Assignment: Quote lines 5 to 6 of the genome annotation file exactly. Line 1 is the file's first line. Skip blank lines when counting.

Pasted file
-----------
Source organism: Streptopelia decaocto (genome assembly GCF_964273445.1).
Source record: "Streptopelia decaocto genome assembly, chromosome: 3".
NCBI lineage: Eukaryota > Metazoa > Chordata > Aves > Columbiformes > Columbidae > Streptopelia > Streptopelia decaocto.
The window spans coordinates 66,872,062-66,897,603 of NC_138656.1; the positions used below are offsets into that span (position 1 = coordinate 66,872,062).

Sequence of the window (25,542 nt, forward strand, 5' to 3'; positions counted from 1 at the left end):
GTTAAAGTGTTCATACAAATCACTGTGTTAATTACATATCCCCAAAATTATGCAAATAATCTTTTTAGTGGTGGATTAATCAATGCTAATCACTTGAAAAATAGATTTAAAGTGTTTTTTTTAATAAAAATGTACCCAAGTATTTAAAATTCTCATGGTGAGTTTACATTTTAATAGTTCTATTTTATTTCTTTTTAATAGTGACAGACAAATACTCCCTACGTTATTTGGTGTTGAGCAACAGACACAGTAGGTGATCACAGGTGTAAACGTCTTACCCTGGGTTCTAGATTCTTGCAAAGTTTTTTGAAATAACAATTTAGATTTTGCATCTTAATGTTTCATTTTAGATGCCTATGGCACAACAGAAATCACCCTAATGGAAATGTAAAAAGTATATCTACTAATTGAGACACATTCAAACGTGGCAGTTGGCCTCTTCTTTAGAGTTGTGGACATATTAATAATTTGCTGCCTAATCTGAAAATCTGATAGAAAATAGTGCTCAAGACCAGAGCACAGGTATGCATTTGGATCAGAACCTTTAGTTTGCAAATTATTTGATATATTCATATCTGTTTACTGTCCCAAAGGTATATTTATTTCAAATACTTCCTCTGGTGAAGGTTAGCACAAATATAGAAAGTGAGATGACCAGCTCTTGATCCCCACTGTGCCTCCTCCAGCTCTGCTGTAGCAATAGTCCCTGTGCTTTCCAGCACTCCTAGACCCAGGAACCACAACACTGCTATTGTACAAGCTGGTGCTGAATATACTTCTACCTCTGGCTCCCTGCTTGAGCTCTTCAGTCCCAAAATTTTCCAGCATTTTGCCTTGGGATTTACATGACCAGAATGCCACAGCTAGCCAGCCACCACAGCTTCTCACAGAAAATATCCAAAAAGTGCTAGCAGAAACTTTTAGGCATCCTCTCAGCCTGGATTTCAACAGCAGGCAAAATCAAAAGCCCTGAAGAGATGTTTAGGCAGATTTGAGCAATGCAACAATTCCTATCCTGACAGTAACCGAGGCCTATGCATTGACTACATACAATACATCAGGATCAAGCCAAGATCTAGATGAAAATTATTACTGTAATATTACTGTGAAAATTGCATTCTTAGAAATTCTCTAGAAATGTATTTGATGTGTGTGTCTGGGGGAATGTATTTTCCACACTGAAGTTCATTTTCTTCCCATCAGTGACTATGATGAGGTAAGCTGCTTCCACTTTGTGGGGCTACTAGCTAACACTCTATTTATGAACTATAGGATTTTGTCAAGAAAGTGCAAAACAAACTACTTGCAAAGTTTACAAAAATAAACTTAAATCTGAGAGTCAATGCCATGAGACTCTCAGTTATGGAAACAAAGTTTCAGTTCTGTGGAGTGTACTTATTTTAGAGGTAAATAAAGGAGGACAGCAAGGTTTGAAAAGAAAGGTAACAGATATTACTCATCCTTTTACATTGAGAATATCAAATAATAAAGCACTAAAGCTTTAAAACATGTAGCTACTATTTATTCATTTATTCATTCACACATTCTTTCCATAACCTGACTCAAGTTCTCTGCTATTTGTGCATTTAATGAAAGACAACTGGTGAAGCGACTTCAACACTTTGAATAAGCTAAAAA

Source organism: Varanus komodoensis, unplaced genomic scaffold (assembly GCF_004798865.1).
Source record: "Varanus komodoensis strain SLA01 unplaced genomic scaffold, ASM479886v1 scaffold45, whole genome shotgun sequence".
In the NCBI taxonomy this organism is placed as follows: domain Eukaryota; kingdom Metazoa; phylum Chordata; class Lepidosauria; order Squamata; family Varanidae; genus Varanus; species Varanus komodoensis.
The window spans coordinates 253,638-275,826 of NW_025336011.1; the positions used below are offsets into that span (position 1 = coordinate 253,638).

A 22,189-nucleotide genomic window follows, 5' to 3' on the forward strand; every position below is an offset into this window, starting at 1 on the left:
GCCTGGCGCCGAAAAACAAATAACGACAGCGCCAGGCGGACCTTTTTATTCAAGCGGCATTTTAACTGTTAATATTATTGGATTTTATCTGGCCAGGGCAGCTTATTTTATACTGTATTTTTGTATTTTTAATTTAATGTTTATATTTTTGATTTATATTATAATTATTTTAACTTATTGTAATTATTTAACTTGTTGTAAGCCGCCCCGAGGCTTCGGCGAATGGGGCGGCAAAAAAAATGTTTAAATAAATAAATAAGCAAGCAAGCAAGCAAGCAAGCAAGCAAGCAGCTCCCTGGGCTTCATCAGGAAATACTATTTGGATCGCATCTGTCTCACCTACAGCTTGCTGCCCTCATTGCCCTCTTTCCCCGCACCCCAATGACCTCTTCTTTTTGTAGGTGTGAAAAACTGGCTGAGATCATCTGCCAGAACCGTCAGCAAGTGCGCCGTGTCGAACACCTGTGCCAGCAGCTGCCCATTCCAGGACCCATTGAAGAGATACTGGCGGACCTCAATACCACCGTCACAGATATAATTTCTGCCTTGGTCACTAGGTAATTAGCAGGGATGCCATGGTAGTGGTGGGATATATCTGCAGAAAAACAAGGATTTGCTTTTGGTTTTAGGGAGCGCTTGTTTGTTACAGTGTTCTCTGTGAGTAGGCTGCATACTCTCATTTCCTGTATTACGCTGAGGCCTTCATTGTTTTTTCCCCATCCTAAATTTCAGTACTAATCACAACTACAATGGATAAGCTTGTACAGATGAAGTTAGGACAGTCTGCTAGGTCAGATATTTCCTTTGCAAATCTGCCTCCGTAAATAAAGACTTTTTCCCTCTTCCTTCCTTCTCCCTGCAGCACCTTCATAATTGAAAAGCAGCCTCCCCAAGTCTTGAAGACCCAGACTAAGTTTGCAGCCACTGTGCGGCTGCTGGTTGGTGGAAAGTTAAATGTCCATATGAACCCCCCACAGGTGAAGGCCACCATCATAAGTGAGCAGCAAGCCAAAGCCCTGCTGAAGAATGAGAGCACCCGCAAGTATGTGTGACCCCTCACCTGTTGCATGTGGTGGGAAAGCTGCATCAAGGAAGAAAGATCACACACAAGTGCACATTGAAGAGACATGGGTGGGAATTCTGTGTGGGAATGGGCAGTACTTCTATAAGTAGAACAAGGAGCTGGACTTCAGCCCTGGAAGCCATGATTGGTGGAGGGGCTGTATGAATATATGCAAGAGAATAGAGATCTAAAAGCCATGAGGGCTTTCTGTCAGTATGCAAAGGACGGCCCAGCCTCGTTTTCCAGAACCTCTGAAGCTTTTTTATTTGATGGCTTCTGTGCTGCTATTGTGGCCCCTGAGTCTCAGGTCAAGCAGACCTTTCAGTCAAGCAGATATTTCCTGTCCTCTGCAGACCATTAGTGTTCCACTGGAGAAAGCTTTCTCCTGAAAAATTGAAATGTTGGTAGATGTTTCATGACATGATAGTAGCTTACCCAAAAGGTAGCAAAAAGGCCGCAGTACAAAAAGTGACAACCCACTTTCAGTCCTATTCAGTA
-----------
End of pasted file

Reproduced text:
Sequence of the window (25,542 nt, forward strand, 5' to 3'; positions counted from 1 at the left end):
GTTAAAGTGTTCATACAAATCACTGTGTTAATTACATATCCCCAAAATTATGCAAATAATCTTTTTAGTGGTGGATTAATCAATGCTAATCACTTGAAAAATAGATTTAAAGTGTTTTTTTTAATAAAAATGTACCCAAGTATTTAAAATTCTCATGGTGAGTTTACATTTTAATAGTTCTATTTTATTTCTTTTTAATAGTGACAGACAAATACTCCCTACGTTATTTGGTGTTGAGCAACAGACACAGTAGGTGATCACAGGTGTAAACGTCTTACCCTGGGTTCTAGATTCTTGCAAAGTTTTTTGAAATAACAATTTAGATTTTGCATCTTAATGTTTCATTTTAGATGCCTATGGCACAACAGAAATCACCCTAATGGAAATGTAAAAAGTATATCTACTAATTGAGACACATTCAAACGTGGCAGTTGGCCTCTTCTTTAGAGTTGTGGACATATTAATAATTTGCTGCCTAATCTGAAAATCTGATAGAAAATAGTGCTCAAGACCAGAGCACAGGTATGCATTTGGATCAGAACCTTTAGTTTGCAAATTATTTGATATATTCATATCTGTTTACTGTCCCAAAGGTATATTTATTTCAAATACTTCCTCTGGTGAAGGTTAGCACAAATATAGAAAGTGAGATGACCAGCTCTTGATCCCCACTGTGCCTCCTCCAGCTCTGCTGTAGCAATAGTCCCTGTGCTTTCCAGCACTCCTAGACCCAGGAACCACAACACTGCTATTGTACAAGCTGGTGCTGAATATACTTCTACCTCTGGCTCCCTGCTTGAGCTCTTCAGTCCCAAAATTTTCCAGCATTTTGCCTTGGGATTTACATGACCAGAATGCCACAGCTAGCCAGCCACCACAGCTTCTCACAGAAAATATCCAAAAAGTGCTAGCAGAAACTTTTAGGCATCCTCTCAGCCTGGATTTCAACAGCAGGCAAAATCAAAAGCCCTGAAGAGATGTTTAGGCAGATTTGAGCAATGCAACAATTCCTATCCTGACAGTAACCGAGGCCTATGCATTGACTACATACAATACATCAGGATCAAGCCAAGATCTAGATGAAAATTATTACTGTAATATTACTGTGAAAATTGCATTCTTAGAAATTCTCTAGAAATGTATTTGATGTGTGTGTCTGGGGGAATGTATTTTCCACACTGAAGTTCATTTTCTTCCCATCAGTGACTATGATGAGGTAAGCTGCTTCCACTTTGTGGGGCTACTAGCTAACACTCTATTTATGAACTATAGGATTTTGTCAAGAAAGTGCAAAACAAACTACTTGCAAAGTTTACAAAAATAAACTTAAATCTGAGAGTCAATGCCATGAGACTCTCAGTTATGGAAACAAAGTTTCAGTTCTGTGGAGTGTACTTATTTTAGAGGTAAATAAAGGAGGACAGCAAGGTTTGAAAAGAAAGGTAACAGATATTACTCATCCTTTTACATTGAGAATATCAAATAATAAAGCACTAAAGCTTTAAAACATGTAGCTACTATTTATTCATTTATTCATTCACACATTCTTTCCATAACCTGACTCAAGTTCTCTGCTATTTGTGCATTTAATGAAAGACAACTGGTGAAGCGACTTCAACACTTTGAATAAGCTAAAAA